What is a Perennial?
By definition, perennials are soft-stemmed plants that come back in the spring year after year. They differ from shrubs and tress in that they do not have woody stems. Popular perennials are Hostas, Coneflowers, Irises, Bleedinghearts & Daylilies, to name a few. Perennials are a favourite among many Gardeners; they can be lower maintenance than annuals and take less time to care for!

There is a perennial to suit every style, garden size, condition and climate: sun or shade, sand or clay, dry or moist, rock garden or cottage garden.

Perennial Sage (Salvia)

 

Planting

Once you have chosen your healthy plants, make a plan to plant them as soon as possible, though they can be held in their containers for a short period of time if you keep them well watered. To prepare the site before planting, make sure to weed the area thoroughly, and add soil amendments according to the plant label’s specific requirements. Most soil will benefit from additions of organic material such as compost or manure- spread a 2-4″ layer and mix it into the existing soil.

When is best to plant?

Perennials grown in containers can be planted successfully at anytime: spring, summer or fall.

SPRING is a cool and moist season that is perfect to promote healthy root growth so plants can strengthen for the summer heat.
SUMMER planting can be successful too as long as you water regularly when it is hot and dry.
AUTUMN can be a great time to plant in most areas as the soil is cool and moist once more. Getting fall-planted perennials or bulbs in the ground at least 6 weeks before the ground freezes is important.

Lakota Fire Coneflower (Echinacea)

Planting & Maintenance

Once you remove the plant from it’s pot, look closely at it’s roots. With your fingers, rough up the roots a bit before planting- this will loosen them from the ‘pot shape’ they have grown into and will force them to take strongly to your prepared soil.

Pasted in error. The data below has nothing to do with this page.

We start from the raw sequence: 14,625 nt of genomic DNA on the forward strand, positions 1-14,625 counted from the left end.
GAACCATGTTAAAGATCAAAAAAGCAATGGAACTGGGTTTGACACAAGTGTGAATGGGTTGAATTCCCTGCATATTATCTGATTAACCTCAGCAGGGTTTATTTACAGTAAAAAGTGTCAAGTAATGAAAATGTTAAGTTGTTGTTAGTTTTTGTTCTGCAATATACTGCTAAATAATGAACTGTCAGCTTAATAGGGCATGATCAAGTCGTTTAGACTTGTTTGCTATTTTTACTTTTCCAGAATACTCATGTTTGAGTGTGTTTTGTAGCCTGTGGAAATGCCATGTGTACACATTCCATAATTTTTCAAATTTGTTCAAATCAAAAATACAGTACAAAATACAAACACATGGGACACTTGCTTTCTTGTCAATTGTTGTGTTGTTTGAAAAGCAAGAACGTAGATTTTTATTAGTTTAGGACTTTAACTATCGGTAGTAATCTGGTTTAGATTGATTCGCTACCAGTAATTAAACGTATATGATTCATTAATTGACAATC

Follow any specific planting instruction on the plant’s label (depth of planting, space, sunlight etc.)
Mulching is a key step to keep the plants’ roots moist and to suppress the growth of weeds. Shredded bark, wood chips, compost and straw are all good options for mulch. Be sure to taper the mulch around the base of the plant so not to bury it.
Water your plants right after planting, and follow a regular watering schedule. in wetter seasons in spring and fall, weekly watering may be sufficient. In the summer, when it is especially dry, they may need more frequent watering.
Fertilizing may not be necessary if your soil is somewhat decent, so do not overdo it! There are fertilizers to promote more blooms as well as more general purpose types (like 5-10-5). Ask your Ritchie’s Expert!

Weeding, staking tall stalks, deadheading (removing spent blooms), and pruning are all maintenance tasks to be followed throughout the season.

You will enjoy your perennials for years if you show a little care throughout the growing seasons!

Colourful Lupines, photo courtesy of Heritage Perennials.

 

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